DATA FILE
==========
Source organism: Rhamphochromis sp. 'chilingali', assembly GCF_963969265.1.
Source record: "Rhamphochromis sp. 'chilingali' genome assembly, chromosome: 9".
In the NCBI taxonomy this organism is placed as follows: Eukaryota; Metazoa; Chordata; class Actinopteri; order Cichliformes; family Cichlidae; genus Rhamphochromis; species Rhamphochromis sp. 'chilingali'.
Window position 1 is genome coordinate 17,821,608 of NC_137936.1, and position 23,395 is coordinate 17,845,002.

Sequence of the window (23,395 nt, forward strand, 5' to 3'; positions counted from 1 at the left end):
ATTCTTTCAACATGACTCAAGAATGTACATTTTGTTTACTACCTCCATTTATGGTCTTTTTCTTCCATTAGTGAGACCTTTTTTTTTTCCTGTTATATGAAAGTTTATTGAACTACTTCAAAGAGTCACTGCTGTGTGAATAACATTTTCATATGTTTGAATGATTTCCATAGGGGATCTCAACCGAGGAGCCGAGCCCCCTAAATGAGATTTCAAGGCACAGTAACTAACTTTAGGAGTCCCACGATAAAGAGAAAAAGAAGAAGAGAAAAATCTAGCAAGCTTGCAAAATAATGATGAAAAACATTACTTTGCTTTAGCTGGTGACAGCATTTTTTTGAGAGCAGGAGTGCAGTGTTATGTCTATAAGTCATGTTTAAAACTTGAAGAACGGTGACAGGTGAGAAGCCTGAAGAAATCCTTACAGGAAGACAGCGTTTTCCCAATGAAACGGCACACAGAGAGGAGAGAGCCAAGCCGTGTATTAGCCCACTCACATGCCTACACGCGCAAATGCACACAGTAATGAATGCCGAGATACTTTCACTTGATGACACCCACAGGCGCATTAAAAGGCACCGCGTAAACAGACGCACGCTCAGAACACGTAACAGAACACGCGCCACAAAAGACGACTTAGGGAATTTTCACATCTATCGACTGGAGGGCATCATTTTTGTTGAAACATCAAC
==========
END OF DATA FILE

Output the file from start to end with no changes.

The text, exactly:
Source organism: Rhamphochromis sp. 'chilingali', assembly GCF_963969265.1.
Source record: "Rhamphochromis sp. 'chilingali' genome assembly, chromosome: 9".
In the NCBI taxonomy this organism is placed as follows: Eukaryota; Metazoa; Chordata; class Actinopteri; order Cichliformes; family Cichlidae; genus Rhamphochromis; species Rhamphochromis sp. 'chilingali'.
Window position 1 is genome coordinate 17,821,608 of NC_137936.1, and position 23,395 is coordinate 17,845,002.

Sequence of the window (23,395 nt, forward strand, 5' to 3'; positions counted from 1 at the left end):
ATTCTTTCAACATGACTCAAGAATGTACATTTTGTTTACTACCTCCATTTATGGTCTTTTTCTTCCATTAGTGAGACCTTTTTTTTTTCCTGTTATATGAAAGTTTATTGAACTACTTCAAAGAGTCACTGCTGTGTGAATAACATTTTCATATGTTTGAATGATTTCCATAGGGGATCTCAACCGAGGAGCCGAGCCCCCTAAATGAGATTTCAAGGCACAGTAACTAACTTTAGGAGTCCCACGATAAAGAGAAAAAGAAGAAGAGAAAAATCTAGCAAGCTTGCAAAATAATGATGAAAAACATTACTTTGCTTTAGCTGGTGACAGCATTTTTTTGAGAGCAGGAGTGCAGTGTTATGTCTATAAGTCATGTTTAAAACTTGAAGAACGGTGACAGGTGAGAAGCCTGAAGAAATCCTTACAGGAAGACAGCGTTTTCCCAATGAAACGGCACACAGAGAGGAGAGAGCCAAGCCGTGTATTAGCCCACTCACATGCCTACACGCGCAAATGCACACAGTAATGAATGCCGAGATACTTTCACTTGATGACACCCACAGGCGCATTAAAAGGCACCGCGTAAACAGACGCACGCTCAGAACACGTAACAGAACACGCGCCACAAAAGACGACTTAGGGAATTTTCACATCTATCGACTGGAGGGCATCATTTTTGTTGAAACATCAAC